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Politics

Hong Kong's Joshua Wong gets 10-month sentence for Tiananmen event

Authorities decline to process application for this year's June 4 commemoration

Chow Hang-tung, vice chair of the Hong Kong Alliance in Support of Patriotic Democratic Movements of China, said after Joshua Wong’s sentencing that group members will again light candles to mark the anniversary of the 1989 crackdown.   © Reuters

HONG KONG -- Hong Kong pro-democracy activist Joshua Wong has been sentenced to 10 months imprisonment for joining an unauthorized observance last June of Beijing's crackdown on Tiananmen protesters in 1989.

Wong, who pled guilty, was sentenced on Thursday along with three opposition politicians who received sentences of four to six months. Wong is already serving a 13.5-month prison term over his role in street protests in 2019.

Judge Chan Kwong-chi said the defendants had "openly defied the law" and their actions had been "deliberate and premeditated," though a defense lawyer said that the commemoration was peaceful and orderly.

Wong, 24, is also facing a subversion charge for running in the democracy camp's primary election, held weeks after China's new national security law came into effect last June. If convicted, he could face life imprisonment.

Hong Kong authorities said last week that they would not process organizers' application for a June 4 commemoration this time, citing continuing COVID restrictions on public gatherings.

Alongside Wong, opposition politician Lester Shum, 27, was handed a jail term of six months. Jannelle Leung and Tiffany Yuen, aged 26 to 27, were sentenced to four months in prison. The trio will immediately lose their seats on the city's neighborhood-level district councils.

Other co-defendants in the case, including media tycoon Jimmy Lai and 19 other pro-democracy figures, have not yet entered pleas and are to be tried at a later date. Two defendants, Nathan Law and Sunny Cheung, have fled the city, with Law winning asylum in the U.K.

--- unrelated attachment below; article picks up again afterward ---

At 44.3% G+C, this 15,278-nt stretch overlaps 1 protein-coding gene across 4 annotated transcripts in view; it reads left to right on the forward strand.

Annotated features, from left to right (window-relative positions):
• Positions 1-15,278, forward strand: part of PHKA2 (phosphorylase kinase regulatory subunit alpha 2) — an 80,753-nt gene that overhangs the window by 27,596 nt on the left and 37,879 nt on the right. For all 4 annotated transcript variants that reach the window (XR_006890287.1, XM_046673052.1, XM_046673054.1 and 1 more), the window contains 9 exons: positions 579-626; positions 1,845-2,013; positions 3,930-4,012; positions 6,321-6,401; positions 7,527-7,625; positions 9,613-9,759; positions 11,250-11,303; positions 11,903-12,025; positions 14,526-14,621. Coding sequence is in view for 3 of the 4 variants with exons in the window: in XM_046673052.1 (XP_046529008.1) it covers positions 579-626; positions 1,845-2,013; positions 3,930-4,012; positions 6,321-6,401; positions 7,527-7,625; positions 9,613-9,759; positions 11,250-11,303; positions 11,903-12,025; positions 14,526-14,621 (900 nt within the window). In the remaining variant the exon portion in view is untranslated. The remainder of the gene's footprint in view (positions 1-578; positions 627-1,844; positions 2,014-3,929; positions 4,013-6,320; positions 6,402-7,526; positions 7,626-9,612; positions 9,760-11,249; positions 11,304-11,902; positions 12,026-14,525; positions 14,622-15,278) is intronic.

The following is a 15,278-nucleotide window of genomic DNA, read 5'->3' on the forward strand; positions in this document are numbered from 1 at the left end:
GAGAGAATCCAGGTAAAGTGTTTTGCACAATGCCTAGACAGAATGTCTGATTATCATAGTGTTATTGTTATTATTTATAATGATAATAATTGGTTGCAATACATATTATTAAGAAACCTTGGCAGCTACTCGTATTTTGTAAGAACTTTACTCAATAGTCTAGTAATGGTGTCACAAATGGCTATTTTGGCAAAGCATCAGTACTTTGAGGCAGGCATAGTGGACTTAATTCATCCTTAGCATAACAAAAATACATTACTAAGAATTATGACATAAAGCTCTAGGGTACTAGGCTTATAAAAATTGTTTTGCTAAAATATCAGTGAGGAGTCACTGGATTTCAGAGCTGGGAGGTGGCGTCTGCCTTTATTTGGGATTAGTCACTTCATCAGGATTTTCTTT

Joshua Wong, pictured in March, is already serving a 13.5-month prison term over his role in street protests in 2019.   © AP

For the past three decades, Hong Kong had been the only territory under Chinese control where commemoration of the 1989 Tiananmen crackdown was allowed.

Authorities in the financial hub banned the annual vigil last year for the first time, citing coronavirus restrictions on social gatherings. Tens of thousands of people turned up in the city's Victoria Park peacefully nonetheless.

While the government has not directly outlawed observances, Chief Executive Carrie Lam recently said that city residents need to "respect the ruling Communist Party," adding that whether vigil participants run afoul of the security law "depends greatly on what happens in the gathering."

Highlighting the authorities' increasing sensitivity over Tiananmen, the certification of a public school teacher was recently permanently revoked, with local media citing class discussion of the 1989 events in Beijing.

China has yet to provide a full accounting of the Tiananmen crackdown, in which rights groups and witnesses say thousands of people died.

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